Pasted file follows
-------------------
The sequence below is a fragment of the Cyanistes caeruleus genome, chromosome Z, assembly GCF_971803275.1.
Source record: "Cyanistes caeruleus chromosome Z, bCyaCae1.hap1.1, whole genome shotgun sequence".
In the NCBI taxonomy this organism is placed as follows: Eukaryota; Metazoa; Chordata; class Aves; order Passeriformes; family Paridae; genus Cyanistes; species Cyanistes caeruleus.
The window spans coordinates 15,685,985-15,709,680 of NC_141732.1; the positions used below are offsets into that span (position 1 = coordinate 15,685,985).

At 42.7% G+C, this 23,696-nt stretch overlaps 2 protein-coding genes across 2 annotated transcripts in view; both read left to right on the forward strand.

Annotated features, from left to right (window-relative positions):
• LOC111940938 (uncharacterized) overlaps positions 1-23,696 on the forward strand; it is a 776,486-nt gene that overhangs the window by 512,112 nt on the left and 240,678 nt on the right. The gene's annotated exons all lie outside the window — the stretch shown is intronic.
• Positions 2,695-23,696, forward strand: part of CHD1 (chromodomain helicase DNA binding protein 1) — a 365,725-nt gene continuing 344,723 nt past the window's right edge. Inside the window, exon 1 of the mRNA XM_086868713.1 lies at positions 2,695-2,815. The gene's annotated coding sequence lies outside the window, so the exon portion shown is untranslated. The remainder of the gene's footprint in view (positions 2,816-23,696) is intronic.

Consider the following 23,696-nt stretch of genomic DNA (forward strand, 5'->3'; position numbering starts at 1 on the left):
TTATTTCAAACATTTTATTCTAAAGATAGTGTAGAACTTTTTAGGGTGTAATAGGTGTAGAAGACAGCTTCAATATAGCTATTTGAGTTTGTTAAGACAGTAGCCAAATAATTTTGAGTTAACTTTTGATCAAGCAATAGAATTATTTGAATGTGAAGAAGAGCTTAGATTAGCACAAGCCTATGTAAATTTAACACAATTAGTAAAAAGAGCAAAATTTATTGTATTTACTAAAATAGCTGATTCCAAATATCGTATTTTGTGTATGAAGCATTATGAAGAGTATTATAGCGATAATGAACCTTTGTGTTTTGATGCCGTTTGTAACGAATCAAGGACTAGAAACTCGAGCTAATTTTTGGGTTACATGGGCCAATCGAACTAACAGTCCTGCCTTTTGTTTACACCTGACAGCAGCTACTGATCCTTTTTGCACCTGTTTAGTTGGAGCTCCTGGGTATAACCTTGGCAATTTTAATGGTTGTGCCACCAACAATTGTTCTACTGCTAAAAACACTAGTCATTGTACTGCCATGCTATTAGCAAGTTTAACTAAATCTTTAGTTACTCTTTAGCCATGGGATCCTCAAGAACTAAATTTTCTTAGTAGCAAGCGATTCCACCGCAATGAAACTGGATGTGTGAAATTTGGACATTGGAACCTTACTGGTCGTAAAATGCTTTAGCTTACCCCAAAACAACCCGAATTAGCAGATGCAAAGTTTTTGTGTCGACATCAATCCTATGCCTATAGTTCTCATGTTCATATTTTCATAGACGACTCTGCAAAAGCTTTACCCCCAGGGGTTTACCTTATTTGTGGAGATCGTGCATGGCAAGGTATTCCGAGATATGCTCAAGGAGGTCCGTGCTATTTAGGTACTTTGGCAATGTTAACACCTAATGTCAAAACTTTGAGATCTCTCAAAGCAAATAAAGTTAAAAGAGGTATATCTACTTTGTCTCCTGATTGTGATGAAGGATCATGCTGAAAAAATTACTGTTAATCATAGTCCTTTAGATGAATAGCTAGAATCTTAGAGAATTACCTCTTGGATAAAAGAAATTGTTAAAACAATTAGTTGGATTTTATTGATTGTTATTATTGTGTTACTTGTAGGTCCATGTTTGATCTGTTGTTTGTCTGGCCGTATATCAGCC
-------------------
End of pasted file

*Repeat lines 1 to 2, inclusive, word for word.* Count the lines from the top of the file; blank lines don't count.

The sequence below is a fragment of the Cyanistes caeruleus genome, chromosome Z, assembly GCF_971803275.1.
Source record: "Cyanistes caeruleus chromosome Z, bCyaCae1.hap1.1, whole genome shotgun sequence".